Military News

Friday, December 08, 2017

Firefighters Brave, Extinguish Flames at Patriot Warrior Exercise



By Air Force Tech. Sgt. Efren Lopez, 4th Combat Camera Squadron

FORT MCCOY, Wis., Dec. 8, 2017 — The call to serve, protect and cover your buddy’s back is a common theme in the military, and military firefighters fully embrace that concept.

Patriot Warrior is the U.S. Air Force Reserve Command's four-week exercise at Young Air Assault Strip and Volk Field Air National Guard Base.

Citizen-airmen come together to sharpen their skills, and the exercise provides an opportunity for the airmen to train with joint services and is designed to test their ability to provide combat-ready forces and operate in dynamic, contested environments.

‘Difficult, Uncomfortable Situations’

"They put us in difficult, uncomfortable situations, but that's when we learn the most," said Air Force Senior Airman Adam Coyle, a 445th Civil Engineer Squadron firefighter from Wright-Patterson Air Force Base, Ohio.

Six different squadrons of firefighters from across the country participated in this year’s Patriot Warrior, with many of the firefighters slated to deploy overseas in the next year. Besides learning to operate in a joint environment, the airmen engaged in hands-on training, not just with other Air Force firefighters, but with Army firefighters as well.
An Air Force firefighter participates in a chemical, biological, radiological, nuclear or explosive class during exercise Patriot Warrior at Young Air Assault Strip, Fort McCoy, Wis.
An Air Force firefighter participates in a chemical, biological, radiological, nuclear or explosive class during exercise Patriot Warrior at Young Air Assault Strip, Fort McCoy, Wis., Aug. 11, 2017. Air Force Photo by Tech. Sgt. Efren Lopez

The teams battle controlled burns, attend land navigation classes and update their proficiency with firefighting tools while learning about the structure, systems and challenges that occur in a variety of scenarios. They also become well acquainted with the emergency procedures of the C-130 Hercules aircraft and Army HH-60M Black Hawk medevac helicopters.

Leaping Flames, Choking Smoke

By far, the most memorable event is the jet fuel fire-pit training. Flames leap and provide a massive pillar of smoke as the firefighters practice attack tactics, as they combat the aircraft fires.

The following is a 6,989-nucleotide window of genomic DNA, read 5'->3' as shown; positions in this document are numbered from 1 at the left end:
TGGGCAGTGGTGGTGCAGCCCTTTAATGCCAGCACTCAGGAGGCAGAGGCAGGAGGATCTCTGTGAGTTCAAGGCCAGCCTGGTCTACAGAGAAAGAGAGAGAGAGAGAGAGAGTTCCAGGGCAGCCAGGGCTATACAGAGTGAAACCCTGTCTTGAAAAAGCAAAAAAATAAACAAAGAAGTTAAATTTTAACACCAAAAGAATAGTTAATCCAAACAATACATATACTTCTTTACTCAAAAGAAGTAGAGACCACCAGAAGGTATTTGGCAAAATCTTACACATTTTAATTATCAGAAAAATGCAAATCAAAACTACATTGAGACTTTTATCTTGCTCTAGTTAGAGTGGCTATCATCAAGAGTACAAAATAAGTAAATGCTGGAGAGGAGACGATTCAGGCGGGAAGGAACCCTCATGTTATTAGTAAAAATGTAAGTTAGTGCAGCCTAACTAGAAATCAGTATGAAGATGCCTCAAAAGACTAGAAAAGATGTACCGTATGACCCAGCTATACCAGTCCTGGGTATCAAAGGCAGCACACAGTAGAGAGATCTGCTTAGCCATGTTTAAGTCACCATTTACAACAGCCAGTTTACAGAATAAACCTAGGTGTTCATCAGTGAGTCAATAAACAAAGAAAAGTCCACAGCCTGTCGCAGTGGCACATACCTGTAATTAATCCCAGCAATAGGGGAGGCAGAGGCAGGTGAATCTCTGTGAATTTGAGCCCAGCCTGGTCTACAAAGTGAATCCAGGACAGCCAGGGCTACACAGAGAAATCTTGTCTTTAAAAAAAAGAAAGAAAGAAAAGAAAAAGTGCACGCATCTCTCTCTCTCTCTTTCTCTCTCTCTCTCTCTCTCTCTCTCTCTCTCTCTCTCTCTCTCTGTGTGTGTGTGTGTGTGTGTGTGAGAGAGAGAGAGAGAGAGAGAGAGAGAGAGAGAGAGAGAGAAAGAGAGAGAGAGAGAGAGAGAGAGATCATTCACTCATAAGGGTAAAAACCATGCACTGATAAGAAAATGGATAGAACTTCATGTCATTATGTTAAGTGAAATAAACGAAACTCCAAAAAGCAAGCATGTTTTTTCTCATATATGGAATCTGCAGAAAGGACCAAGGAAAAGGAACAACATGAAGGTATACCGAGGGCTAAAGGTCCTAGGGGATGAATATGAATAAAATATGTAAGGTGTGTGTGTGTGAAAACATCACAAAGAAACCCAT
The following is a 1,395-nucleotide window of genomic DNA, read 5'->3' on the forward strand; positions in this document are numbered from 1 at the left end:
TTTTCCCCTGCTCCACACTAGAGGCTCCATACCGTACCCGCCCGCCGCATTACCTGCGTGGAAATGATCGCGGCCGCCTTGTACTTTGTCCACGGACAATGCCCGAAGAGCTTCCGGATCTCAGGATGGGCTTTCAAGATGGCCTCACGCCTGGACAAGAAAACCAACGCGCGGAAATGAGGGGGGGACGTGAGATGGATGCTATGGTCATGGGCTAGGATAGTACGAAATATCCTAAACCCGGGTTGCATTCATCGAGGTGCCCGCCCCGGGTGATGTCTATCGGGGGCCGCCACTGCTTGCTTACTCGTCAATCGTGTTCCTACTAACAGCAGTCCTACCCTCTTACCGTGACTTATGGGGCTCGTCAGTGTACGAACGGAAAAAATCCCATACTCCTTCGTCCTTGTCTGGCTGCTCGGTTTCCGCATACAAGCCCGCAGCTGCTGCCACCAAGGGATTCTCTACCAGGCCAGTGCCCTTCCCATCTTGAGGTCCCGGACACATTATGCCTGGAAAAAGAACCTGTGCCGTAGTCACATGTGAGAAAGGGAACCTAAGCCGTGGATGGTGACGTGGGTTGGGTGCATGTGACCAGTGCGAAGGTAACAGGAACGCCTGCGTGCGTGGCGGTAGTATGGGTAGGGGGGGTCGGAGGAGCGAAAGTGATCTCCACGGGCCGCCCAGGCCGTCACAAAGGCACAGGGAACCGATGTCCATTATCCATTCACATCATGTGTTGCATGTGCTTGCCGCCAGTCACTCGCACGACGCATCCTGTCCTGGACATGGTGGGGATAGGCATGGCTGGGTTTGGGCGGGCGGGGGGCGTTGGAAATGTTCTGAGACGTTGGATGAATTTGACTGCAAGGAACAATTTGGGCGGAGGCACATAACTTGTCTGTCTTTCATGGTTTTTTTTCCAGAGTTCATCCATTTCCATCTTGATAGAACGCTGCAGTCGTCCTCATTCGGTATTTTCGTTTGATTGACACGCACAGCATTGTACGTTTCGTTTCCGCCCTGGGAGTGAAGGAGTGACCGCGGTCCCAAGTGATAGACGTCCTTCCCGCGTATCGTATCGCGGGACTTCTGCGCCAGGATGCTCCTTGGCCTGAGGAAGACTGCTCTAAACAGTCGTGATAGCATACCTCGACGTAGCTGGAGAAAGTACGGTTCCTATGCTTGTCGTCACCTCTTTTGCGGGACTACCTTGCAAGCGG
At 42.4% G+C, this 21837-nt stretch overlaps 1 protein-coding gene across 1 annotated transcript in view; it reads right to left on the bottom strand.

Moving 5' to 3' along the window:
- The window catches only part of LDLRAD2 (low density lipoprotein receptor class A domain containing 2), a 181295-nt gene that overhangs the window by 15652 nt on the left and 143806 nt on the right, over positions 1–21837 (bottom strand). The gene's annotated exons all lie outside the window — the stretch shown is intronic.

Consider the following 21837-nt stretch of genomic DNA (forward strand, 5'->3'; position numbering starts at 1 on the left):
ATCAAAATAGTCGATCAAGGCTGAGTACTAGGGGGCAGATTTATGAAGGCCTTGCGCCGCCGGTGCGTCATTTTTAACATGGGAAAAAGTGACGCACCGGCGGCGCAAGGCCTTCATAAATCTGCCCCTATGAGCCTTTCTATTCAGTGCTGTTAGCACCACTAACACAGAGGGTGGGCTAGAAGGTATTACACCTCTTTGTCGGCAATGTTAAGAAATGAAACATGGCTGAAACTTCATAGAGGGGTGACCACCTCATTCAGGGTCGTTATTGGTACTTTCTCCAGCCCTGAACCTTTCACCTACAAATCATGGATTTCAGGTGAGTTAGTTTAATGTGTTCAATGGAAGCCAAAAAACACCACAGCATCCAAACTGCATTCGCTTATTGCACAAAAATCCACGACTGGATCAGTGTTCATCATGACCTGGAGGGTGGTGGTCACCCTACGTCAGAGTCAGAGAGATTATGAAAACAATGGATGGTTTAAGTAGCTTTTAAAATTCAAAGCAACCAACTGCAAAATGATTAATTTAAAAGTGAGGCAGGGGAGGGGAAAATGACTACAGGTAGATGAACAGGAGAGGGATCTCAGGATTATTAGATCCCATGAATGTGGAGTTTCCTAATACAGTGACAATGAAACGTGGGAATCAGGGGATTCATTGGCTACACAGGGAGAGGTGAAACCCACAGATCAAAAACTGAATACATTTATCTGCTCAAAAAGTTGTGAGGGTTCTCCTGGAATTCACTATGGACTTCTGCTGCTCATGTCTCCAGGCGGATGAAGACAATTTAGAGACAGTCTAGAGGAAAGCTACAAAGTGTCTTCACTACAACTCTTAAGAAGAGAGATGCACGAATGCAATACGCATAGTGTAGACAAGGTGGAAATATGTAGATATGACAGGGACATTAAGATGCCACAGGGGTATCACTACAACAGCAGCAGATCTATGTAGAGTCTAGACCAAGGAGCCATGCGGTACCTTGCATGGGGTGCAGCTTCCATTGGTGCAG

"This hands-on training would not be possible back at home station, which doesn’t have those types of capabilities or funding,” said Air Force Senior Airman Alexandrina Lopez, a 445th CES firefighter.

During the exercise, the service members practiced automobile extrication where vehicles are set up to simulate accidents with trapped passengers. The scenario is developed to train them on practical skills as well as challenging their decision-making abilities as they apply various tactics to secure the vehicles and save the victims. "I joined firefighting because I think it’s the greatest job in the world. I love going to work, helping people, and doing something I always wanted to do since I was a kid," said Air Force Senior Airman Jacob Conway, a firefighter with the 445th CES.

Face of Defense: Strong-Willed Soldier Gives Cancer the Boot



By Annette P. Gomes U.S. Army Warrior Transition Command

ARLINGTON, Va., Dec. 8, 2017 — Described as strong, smart, driven and determined -- one would be surprised to find Army Spc. Courtney Jones doesn’t don a Wonder Woman costume, but she displays her red, white and blue human spirit through the Army uniform she wears.

Today she lives a childhood dream and family legacy of serving her country that she was determined to follow.

“Most of my family is made up of police officers. However, my grandfather was in the Army and served in Vietnam. He eventually retired as a captain, and certainly had a lot of great advice for me, so quite naturally getting to be a part of the Army has been a big accomplishment for me,” said Jones, who is assigned to the U.S. Army Warrior Care and Transition Program here.

‘I Have Always Dared to be Different’

“I’ve always dreamt of entering the Army,” she added. “I have always dared to be different and love taking risk. My other dream as a kid was to be a stunt woman.”

Jones entered the Army in 2016 as a cannon crew member, a field previously closed to women. She was selected to attend the first basic training and advanced individual training classes open to women at Fort Sill, Oklahoma.

“It was definitely an amazing experience. However, there were a lot of obstacles to overcome. When we first arrived there were no female barracks or restrooms. At first everyone was a little unsure about us being there, but it was all about us getting out there and proving we were just as good as anyone else. We’re here to stay,” Jones said.

It’s that fighting spirit the 22-year-old Jones would lean on shortly after being diagnosed with Hodgkin’s Lymphoma. After the diagnosis, she was notified she would need radiation treatment.

“Receiving the diagnosis of Hodgkin's Lymphoma was definitely surprising to me, but my main concern was whether they would let me proceed though AIT or give me the boot,” she said. “I passed my Army Physical Fitness Test and physical demands test with cancer. I apparently had cancer a few months before starting AIT. After the diagnosis, I got my port put in and started treatment while finishing and graduating as an official [cannon crew member].”